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Date:   Thu, 23 Sep 2021 13:13:37 -0400
From:   Paul Moore <>
To:     Linus Torvalds <>
Cc:     SElinux list <>,
        LSM List <>,
        Linux Kernel Mailing List <>
Subject: Re: [GIT PULL] SELinux fixes for v5.15 (#1)

On Thu, Sep 23, 2021 at 11:53 AM Linus Torvalds
<> wrote:
> On Thu, Sep 23, 2021 at 8:43 AM Paul Moore <> wrote:
> >
> > However, we have the LSM framework because there is never one way to
> > solve a problem,
> The thing is, the lockdown patches were merged because they were allegedly sane.
> As far as I can tell, this is purely a SELinux internal bug.

I'm not sure why that matters, but sure.  There is a problem, we are
working to fix it.

> SELinux did something wrong. Stop doing it.

We *are* trying to fix the problem.  Please stop pretending we are
not.  You can certainly disagree with our approach, but I'm getting
tired of the chastising where you imply we are actively trying to
screw things up or do bad things.  We care about the kernel.  We care
a lot.  I care more than I probably should, and probably more than is
healthy at times.  You can disagree with the design and/or
implementation, but making claims that we are "thinking it's ok for
SELinux to just do bad things." is just plain wrong not to mention

> Stop sending patches to
> then screw up the generic security layer, and violate the rules under
> which these patches were accepted.


There was plenty of discussion about this patch and the previous
drafts, no one was overly upset about adding the caller context/cred
info.  The other LSM folks were okay with it.  We've got plenty of
historical examples of the LSM hook evolving over time to adapt to
LSMs adding new functionality, new LSMs, and new kernel modules.  So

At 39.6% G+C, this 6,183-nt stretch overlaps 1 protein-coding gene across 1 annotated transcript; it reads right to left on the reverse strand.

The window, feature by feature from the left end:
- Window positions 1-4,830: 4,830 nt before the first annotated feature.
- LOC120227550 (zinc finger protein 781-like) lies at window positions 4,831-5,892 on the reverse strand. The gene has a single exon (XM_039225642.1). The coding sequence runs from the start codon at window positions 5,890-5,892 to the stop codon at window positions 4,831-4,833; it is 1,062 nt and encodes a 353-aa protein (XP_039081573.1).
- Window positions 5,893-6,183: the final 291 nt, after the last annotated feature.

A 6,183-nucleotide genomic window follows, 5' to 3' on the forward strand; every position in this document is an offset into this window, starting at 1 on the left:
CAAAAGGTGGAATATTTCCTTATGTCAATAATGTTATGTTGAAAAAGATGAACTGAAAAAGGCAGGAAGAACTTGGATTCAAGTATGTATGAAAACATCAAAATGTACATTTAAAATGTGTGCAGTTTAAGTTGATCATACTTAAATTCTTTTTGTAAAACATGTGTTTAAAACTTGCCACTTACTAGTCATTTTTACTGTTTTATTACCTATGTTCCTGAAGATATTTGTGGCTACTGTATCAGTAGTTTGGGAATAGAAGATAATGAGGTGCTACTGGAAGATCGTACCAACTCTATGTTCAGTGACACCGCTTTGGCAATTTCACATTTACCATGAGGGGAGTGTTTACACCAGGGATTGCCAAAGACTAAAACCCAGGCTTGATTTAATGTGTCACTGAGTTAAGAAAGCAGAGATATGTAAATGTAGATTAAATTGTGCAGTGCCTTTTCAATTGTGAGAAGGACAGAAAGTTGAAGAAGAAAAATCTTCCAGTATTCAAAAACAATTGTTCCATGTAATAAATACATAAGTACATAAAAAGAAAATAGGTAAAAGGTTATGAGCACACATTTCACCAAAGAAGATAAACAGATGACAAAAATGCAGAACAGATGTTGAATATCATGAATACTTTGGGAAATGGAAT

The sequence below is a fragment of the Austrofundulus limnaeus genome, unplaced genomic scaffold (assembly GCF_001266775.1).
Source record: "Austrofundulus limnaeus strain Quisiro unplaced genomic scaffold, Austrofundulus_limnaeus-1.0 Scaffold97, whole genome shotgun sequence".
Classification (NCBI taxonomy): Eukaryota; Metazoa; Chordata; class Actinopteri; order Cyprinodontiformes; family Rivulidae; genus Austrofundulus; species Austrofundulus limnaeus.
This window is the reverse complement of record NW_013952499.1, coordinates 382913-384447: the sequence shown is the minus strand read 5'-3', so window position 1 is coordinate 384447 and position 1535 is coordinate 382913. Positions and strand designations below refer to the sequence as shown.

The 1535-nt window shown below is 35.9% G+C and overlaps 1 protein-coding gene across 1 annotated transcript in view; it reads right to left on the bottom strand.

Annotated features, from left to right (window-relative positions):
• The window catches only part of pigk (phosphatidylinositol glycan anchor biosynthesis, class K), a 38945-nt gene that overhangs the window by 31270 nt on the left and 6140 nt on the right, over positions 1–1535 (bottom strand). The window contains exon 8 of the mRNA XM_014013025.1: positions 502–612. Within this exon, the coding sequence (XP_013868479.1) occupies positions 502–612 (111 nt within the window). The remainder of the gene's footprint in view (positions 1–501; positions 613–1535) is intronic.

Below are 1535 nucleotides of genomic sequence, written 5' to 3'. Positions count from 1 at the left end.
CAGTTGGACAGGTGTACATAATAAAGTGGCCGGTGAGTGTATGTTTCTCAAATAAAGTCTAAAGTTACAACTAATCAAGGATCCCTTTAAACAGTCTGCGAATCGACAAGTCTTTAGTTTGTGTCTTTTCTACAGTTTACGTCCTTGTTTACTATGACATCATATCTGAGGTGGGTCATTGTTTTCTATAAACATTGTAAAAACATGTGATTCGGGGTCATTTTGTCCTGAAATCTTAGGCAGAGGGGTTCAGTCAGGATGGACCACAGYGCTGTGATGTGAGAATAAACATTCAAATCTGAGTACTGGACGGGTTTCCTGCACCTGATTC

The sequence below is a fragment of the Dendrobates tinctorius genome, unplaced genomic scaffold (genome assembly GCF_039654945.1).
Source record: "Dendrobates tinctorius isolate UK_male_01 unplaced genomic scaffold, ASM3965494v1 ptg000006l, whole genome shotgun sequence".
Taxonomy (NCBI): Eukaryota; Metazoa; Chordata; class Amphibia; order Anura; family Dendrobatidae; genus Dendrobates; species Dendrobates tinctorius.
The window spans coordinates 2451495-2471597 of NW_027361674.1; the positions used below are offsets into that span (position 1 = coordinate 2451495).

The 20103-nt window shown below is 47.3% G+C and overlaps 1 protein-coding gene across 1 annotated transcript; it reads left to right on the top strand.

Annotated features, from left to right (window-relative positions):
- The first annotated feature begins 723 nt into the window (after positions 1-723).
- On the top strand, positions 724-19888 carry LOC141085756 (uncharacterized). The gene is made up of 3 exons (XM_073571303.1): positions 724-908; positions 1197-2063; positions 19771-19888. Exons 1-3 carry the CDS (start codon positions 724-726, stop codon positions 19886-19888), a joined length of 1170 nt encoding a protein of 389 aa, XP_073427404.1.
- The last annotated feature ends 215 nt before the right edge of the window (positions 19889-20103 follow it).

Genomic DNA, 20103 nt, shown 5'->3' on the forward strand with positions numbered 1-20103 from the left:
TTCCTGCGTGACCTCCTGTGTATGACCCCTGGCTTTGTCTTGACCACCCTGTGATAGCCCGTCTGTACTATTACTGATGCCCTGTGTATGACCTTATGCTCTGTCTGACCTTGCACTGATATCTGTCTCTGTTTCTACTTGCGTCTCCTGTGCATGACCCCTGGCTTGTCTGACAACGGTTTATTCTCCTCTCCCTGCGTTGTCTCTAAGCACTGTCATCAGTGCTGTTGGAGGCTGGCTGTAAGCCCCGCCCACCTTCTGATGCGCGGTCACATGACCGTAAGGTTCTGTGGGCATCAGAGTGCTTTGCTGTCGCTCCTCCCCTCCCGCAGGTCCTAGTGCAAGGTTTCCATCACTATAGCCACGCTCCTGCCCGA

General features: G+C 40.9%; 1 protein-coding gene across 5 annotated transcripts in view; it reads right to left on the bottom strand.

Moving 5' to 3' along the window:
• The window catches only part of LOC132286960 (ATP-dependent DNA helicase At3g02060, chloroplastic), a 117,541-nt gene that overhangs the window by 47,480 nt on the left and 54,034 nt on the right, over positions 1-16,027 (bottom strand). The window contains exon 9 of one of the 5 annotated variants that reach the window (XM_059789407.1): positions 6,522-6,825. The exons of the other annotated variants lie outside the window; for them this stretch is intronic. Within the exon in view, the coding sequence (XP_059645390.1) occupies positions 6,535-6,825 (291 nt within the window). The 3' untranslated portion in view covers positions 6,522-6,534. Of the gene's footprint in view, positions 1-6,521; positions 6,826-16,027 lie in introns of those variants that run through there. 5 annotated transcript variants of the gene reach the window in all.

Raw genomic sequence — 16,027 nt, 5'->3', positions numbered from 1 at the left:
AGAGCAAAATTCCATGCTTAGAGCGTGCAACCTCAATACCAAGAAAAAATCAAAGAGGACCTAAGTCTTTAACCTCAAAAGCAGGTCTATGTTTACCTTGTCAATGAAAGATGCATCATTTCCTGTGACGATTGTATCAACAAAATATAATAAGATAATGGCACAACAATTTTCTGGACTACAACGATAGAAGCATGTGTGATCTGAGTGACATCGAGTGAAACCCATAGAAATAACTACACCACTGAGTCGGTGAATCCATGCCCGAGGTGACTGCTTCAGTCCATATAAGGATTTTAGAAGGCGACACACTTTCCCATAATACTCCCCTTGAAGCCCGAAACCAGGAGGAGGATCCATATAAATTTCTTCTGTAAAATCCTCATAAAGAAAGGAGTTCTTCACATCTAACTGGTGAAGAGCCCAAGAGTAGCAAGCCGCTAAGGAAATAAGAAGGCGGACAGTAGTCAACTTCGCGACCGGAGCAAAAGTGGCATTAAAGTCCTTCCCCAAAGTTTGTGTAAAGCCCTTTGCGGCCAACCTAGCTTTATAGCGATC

let's look at why you are shouting about "screwing up the generic
security layer", but let's try to keep the focus at the LSM interface

Prior to this patch there was one relevant LSM hook for lockdown:

  int security_locked_down(enum lockdown_reason what);

... the patch in this PR changed it to this:

  int security_locked_down(const struct cred *cred,
                           enum lockdown_reason what);

It's become clear you *really* don't like passing the cred pointer
here, presumably based on a very specific security model for lockdown.
At this point there are two thoughts that spring to mind: 1) how else
can we enable the SELinux model that we want to implement and 2) why
is the LSM forcing a single security model on LSMs for the lockdown

Let's deal with the first point first.  If you aren't going to merge a
change to the LSM framework that allows for the context credentials,
would you be willing to merge a new LSM hook that is used in place of
the existing lockdown hook for callers that are not associated with a
user task?  Both hooks would take a single lockdown_reason as the only
argument and would look something like this:

  int security_locked_down(enum lockdown_reason what);
  int security_locked_down_kern(enum lockdown_reason what);

There is already precedence in the kernel as a whole for LSM hooks
that exist solely for kernel (non-user tasks) operations so this
wouldn't be a big stretch.  LSMs that don't care to make a distinction
between the two, e.g. the existing lockdown LSM, could set the LSM
hook to point to the same function (in the case of lockdown this would
be lockdown_is_locked_down()).

However, if the above doesn't fly, let's move on to the second thought
I mentioned above: why is the LSM forcing a single security model on
LSMs for the lockdown hook?  If the lockdown functionality is really
going to be restricted to just a single security model, why is it
implemented as a LSM and not as core kernel functionality?  The
original motivation for the LSM was that the kernel needed an
abstraction layer to support multiple security models and we've seen
it do just that over the years; SELinux may have been the first, but
the number has certainly grown over the years and the LSM framework
has evolved right along with it.  Putting restrictions on the LSM
framework so that only specific security models could be implemented
is not something we have really done, and at this point I think it
would be a major mistake.

paul moore

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